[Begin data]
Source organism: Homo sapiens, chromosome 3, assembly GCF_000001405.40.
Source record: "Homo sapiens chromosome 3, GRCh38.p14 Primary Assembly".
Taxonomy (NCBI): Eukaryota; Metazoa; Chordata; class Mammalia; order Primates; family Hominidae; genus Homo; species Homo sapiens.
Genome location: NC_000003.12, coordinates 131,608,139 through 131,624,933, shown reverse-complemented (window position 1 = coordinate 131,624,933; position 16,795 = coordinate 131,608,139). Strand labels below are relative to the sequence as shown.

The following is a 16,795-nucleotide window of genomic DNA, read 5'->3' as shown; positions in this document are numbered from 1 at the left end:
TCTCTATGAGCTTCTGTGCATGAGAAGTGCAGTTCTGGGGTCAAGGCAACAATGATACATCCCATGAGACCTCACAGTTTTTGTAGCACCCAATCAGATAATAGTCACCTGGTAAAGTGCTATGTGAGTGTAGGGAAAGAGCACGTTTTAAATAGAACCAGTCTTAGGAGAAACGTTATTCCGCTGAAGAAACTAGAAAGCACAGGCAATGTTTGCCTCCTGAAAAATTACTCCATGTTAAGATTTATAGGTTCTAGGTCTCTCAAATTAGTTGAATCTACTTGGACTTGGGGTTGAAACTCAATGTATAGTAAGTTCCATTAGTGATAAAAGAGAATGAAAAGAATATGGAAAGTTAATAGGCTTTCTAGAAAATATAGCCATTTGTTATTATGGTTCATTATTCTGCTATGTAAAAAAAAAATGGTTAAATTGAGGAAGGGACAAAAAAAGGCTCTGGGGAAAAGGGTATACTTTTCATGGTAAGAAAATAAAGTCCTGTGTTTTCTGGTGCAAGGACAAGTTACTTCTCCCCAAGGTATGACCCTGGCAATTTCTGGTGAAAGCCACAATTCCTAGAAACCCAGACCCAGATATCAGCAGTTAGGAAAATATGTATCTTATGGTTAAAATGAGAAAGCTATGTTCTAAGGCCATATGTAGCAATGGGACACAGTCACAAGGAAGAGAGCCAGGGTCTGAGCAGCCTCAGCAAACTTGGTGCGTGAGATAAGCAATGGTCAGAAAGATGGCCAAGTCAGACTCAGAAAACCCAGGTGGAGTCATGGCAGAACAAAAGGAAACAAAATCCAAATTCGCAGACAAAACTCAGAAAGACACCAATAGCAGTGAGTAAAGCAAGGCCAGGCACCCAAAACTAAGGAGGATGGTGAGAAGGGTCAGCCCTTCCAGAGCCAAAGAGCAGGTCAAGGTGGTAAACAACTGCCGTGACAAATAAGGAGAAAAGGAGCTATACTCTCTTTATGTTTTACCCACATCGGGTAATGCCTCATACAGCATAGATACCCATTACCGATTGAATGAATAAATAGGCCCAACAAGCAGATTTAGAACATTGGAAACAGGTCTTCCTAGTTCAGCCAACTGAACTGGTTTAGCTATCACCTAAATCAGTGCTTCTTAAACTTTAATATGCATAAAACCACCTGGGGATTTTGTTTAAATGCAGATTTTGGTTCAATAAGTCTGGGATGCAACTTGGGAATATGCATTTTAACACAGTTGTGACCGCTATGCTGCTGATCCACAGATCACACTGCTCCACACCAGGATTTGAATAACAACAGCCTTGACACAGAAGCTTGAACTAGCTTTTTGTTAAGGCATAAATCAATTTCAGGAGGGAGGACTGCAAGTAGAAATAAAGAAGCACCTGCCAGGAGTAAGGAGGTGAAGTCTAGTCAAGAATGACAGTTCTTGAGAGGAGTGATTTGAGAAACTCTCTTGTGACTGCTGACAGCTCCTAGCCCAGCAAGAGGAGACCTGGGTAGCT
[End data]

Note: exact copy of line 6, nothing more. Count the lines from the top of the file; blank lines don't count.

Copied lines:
TCTCTATGAGCTTCTGTGCATGAGAAGTGCAGTTCTGGGGTCAAGGCAACAATGATACATCCCATGAGACCTCACAGTTTTTGTAGCACCCAATCAGATAATAGTCACCTGGTAAAGTGCTATGTGAGTGTAGGGAAAGAGCACGTTTTAAATAGAACCAGTCTTAGGAGAAACGTTATTCCGCTGAAGAAACTAGAAAGCACAGGCAATGTTTGCCTCCTGAAAAATTACTCCATGTTAAGATTTATAGGTTCTAGGTCTCTCAAATTAGTTGAATCTACTTGGACTTGGGGTTGAAACTCAATGTATAGTAAGTTCCATTAGTGATAAAAGAGAATGAAAAGAATATGGAAAGTTAATAGGCTTTCTAGAAAATATAGCCATTTGTTATTATGGTTCATTATTCTGCTATGTAAAAAAAAAATGGTTAAATTGAGGAAGGGACAAAAAAAGGCTCTGGGGAAAAGGGTATACTTTTCATGGTAAGAAAATAAAGTCCTGTGTTTTCTGGTGCAAGGACAAGTTACTTCTCCCCAAGGTATGACCCTGGCAATTTCTGGTGAAAGCCACAATTCCTAGAAACCCAGACCCAGATATCAGCAGTTAGGAAAATATGTATCTTATGGTTAAAATGAGAAAGCTATGTTCTAAGGCCATATGTAGCAATGGGACACAGTCACAAGGAAGAGAGCCAGGGTCTGAGCAGCCTCAGCAAACTTGGTGCGTGAGATAAGCAATGGTCAGAAAGATGGCCAAGTCAGACTCAGAAAACCCAGGTGGAGTCATGGCAGAACAAAAGGAAACAAAATCCAAATTCGCAGACAAAACTCAGAAAGACACCAATAGCAGTGAGTAAAGCAAGGCCAGGCACCCAAAACTAAGGAGGATGGTGAGAAGGGTCAGCCCTTCCAGAGCCAAAGAGCAGGTCAAGGTGGTAAACAACTGCCGTGACAAATAAGGAGAAAAGGAGCTATACTCTCTTTATGTTTTACCCACATCGGGTAATGCCTCATACAGCATAGATACCCATTACCGATTGAATGAATAAATAGGCCCAACAAGCAGATTTAGAACATTGGAAACAGGTCTTCCTAGTTCAGCCAACTGAACTGGTTTAGCTATCACCTAAATCAGTGCTTCTTAAACTTTAATATGCATAAAACCACCTGGGGATTTTGTTTAAATGCAGATTTTGGTTCAATAAGTCTGGGATGCAACTTGGGAATATGCATTTTAACACAGTTGTGACCGCTATGCTGCTGATCCACAGATCACACTGCTCCACACCAGGATTTGAATAACAACAGCCTTGACACAGAAGCTTGAACTAGCTTTTTGTTAAGGCATAAATCAATTTCAGGAGGGAGGACTGCAAGTAGAAATAAAGAAGCACCTGCCAGGAGTAAGGAGGTGAAGTCTAGTCAAGAATGACAGTTCTTGAGAGGAGTGATTTGAGAAACTCTCTTGTGACTGCTGACAGCTCCTAGCCCAGCAAGAGGAGACCTGGGTAGCT